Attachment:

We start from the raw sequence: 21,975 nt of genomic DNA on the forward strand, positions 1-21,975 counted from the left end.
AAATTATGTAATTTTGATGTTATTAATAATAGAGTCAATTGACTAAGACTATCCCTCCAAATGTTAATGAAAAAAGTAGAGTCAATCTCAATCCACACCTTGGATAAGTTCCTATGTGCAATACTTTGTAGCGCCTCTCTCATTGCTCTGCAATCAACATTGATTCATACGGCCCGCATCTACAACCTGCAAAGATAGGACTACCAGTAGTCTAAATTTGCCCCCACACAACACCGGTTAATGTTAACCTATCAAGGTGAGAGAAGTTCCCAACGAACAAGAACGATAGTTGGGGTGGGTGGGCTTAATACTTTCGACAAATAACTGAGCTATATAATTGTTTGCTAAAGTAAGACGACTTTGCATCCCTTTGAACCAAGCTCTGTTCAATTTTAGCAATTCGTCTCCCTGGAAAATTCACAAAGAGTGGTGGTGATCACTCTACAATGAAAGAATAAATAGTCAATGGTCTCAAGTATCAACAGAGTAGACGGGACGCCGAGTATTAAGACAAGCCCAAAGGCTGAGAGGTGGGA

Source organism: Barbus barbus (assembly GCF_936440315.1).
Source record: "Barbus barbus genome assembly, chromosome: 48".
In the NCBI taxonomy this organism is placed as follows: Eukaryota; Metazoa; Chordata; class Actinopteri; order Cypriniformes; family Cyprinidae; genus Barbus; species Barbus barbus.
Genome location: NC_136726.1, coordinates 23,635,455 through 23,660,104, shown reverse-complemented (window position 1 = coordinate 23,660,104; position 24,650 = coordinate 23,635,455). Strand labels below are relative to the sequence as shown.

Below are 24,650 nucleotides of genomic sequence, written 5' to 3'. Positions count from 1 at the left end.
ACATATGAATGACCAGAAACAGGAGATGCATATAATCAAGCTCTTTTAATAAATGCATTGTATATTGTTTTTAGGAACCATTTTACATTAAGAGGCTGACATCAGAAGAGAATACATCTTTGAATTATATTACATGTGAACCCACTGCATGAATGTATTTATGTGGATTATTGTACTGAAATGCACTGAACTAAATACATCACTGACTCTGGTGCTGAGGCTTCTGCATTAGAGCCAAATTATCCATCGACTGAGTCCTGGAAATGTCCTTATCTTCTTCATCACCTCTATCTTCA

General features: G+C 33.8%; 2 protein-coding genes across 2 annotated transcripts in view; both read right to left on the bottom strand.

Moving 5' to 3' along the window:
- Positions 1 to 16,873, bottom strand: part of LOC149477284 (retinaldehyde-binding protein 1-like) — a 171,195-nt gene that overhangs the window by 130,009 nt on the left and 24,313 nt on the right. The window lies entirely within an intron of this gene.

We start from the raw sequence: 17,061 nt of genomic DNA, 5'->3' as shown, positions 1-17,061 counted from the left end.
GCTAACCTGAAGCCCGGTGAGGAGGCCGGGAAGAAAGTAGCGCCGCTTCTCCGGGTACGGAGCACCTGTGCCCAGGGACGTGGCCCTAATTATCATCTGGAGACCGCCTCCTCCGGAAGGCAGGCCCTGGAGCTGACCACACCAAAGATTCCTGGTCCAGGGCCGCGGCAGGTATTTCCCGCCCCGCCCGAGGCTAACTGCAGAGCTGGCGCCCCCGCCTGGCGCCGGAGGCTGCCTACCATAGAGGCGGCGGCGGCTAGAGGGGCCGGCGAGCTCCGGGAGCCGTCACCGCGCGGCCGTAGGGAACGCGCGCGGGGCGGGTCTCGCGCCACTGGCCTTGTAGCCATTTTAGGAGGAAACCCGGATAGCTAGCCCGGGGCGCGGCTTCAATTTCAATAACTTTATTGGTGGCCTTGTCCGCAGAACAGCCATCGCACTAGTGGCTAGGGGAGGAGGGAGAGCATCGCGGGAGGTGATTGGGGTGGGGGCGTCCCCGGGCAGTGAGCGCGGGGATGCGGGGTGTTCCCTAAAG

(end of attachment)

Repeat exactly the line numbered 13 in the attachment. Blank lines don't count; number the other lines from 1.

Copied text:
GCTAACCTGAAGCCCGGTGAGGAGGCCGGGAAGAAAGTAGCGCCGCTTCTCCGGGTACGGAGCACCTGTGCCCAGGGACGTGGCCCTAATTATCATCTGGAGACCGCCTCCTCCGGAAGGCAGGCCCTGGAGCTGACCACACCAAAGATTCCTGGTCCAGGGCCGCGGCAGGTATTTCCCGCCCCGCCCGAGGCTAACTGCAGAGCTGGCGCCCCCGCCTGGCGCCGGAGGCTGCCTACCATAGAGGCGGCGGCGGCTAGAGGGGCCGGCGAGCTCCGGGAGCCGTCACCGCGCGGCCGTAGGGAACGCGCGCGGGGCGGGTCTCGCGCCACTGGCCTTGTAGCCATTTTAGGAGGAAACCCGGATAGCTAGCCCGGGGCGCGGCTTCAATTTCAATAACTTTATTGGTGGCCTTGTCCGCAGAACAGCCATCGCACTAGTGGCTAGGGGAGGAGGGAGAGCATCGCGGGAGGTGATTGGGGTGGGGGCGTCCCCGGGCAGTGAGCGCGGGGATGCGGGGTGTTCCCTAAAG